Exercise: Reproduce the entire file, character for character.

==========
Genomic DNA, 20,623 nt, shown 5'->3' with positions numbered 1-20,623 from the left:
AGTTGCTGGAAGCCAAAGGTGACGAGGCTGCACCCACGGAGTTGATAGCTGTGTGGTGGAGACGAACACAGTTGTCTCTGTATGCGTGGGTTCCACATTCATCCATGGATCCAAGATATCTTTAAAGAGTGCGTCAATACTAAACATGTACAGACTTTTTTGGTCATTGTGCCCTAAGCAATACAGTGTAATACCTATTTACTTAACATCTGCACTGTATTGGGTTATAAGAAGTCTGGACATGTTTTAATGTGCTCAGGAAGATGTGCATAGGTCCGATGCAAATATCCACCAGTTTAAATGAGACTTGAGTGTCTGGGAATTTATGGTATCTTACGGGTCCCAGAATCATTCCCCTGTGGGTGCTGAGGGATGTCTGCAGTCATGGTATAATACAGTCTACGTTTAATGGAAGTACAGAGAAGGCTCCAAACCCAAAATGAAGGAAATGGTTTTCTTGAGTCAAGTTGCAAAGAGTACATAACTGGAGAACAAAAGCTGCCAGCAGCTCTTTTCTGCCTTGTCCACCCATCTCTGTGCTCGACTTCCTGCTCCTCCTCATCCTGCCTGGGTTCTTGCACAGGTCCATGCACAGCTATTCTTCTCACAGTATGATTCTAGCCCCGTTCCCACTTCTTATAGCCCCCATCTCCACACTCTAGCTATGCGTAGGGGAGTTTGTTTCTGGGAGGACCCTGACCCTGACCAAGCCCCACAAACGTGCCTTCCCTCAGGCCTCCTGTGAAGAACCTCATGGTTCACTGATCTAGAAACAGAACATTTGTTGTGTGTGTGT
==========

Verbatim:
Genomic DNA, 20,623 nt, shown 5'->3' with positions numbered 1-20,623 from the left:
AGTTGCTGGAAGCCAAAGGTGACGAGGCTGCACCCACGGAGTTGATAGCTGTGTGGTGGAGACGAACACAGTTGTCTCTGTATGCGTGGGTTCCACATTCATCCATGGATCCAAGATATCTTTAAAGAGTGCGTCAATACTAAACATGTACAGACTTTTTTGGTCATTGTGCCCTAAGCAATACAGTGTAATACCTATTTACTTAACATCTGCACTGTATTGGGTTATAAGAAGTCTGGACATGTTTTAATGTGCTCAGGAAGATGTGCATAGGTCCGATGCAAATATCCACCAGTTTAAATGAGACTTGAGTGTCTGGGAATTTATGGTATCTTACGGGTCCCAGAATCATTCCCCTGTGGGTGCTGAGGGATGTCTGCAGTCATGGTATAATACAGTCTACGTTTAATGGAAGTACAGAGAAGGCTCCAAACCCAAAATGAAGGAAATGGTTTTCTTGAGTCAAGTTGCAAAGAGTACATAACTGGAGAACAAAAGCTGCCAGCAGCTCTTTTCTGCCTTGTCCACCCATCTCTGTGCTCGACTTCCTGCTCCTCCTCATCCTGCCTGGGTTCTTGCACAGGTCCATGCACAGCTATTCTTCTCACAGTATGATTCTAGCCCCGTTCCCACTTCTTATAGCCCCCATCTCCACACTCTAGCTATGCGTAGGGGAGTTTGTTTCTGGGAGGACCCTGACCCTGACCAAGCCCCACAAACGTGCCTTCCCTCAGGCCTCCTGTGAAGAACCTCATGGTTCACTGATCTAGAAACAGAACATTTGTTGTGTGTGTGT